What are some common age-related eye diseases?
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These are several eye problems that are more common as people age, but they can affect anyone. There are some simple measures that people of any age can take to help ease their comfort and see better.
Presbyopia is the loss of ability to see close objects or small print. It is a normal process that happens slowly over a lifetime. You may not notice any change until after age 40. People with presbyopia often hold reading materials at arm’s length. Some people get headaches or “tired eyes” while reading or doing other close work. Presbyopia is often corrected with reading glasses.
Floaters are tiny spots or specks that float across the field of vision. Most people notice them in well-lit rooms or outdoors on a bright day. Floaters often are normal, but can sometimes be indications of eye problems such as retinal detachment, especially if they are accompanied by light flashes. If you notice a sudden change in the type or number of spots or flashes, see your eye doctor as soon as possible.
Blepharitis: Is a common inflammation of the eyelids which may be associated with itchy, irritated, red eyes and flakes on the lashes. Treatment is aimed at halting the inflammatory process, keeping the lids clean and eliminating the reservoir for bacteria. Early diagnosis and intervention can decrease the severity of its effects and improve the outcome of this frequently chronic disorder.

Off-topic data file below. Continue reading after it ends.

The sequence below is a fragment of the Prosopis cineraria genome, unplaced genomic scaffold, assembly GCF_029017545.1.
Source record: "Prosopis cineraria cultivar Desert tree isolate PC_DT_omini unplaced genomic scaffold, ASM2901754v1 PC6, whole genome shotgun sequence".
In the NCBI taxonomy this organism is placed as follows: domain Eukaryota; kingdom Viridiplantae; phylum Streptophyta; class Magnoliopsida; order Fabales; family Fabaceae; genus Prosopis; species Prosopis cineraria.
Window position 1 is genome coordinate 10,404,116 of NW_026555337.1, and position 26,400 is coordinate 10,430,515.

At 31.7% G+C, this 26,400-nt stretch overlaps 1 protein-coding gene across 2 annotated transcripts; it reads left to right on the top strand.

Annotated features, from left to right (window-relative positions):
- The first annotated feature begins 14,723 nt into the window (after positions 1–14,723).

Dry eyes happen when tear glands cannot make enough tears or produce poor quality tears. Dry eyes can be uncomfortable, causing itching, burning or even some loss of vision. Your eye doctor may suggest using a humidifier in your home or special eye drops that simulate real tears. Surgery may be needed in more serious cases of dry eyes.
Tearing, or having too many tears, can come from being sensitive to light, wind, or temperature changes. Protecting your eyes by shielding them or wearing sunglasses can sometimes solve the problem. Tearing may also mean that you have a more serious problem, such as an eye infection or a blocked tear duct. In addition, people with dry eyes may tear excessively because dry eyes are easily irritated. Your eye doctor can treat or correct both of these conditions.
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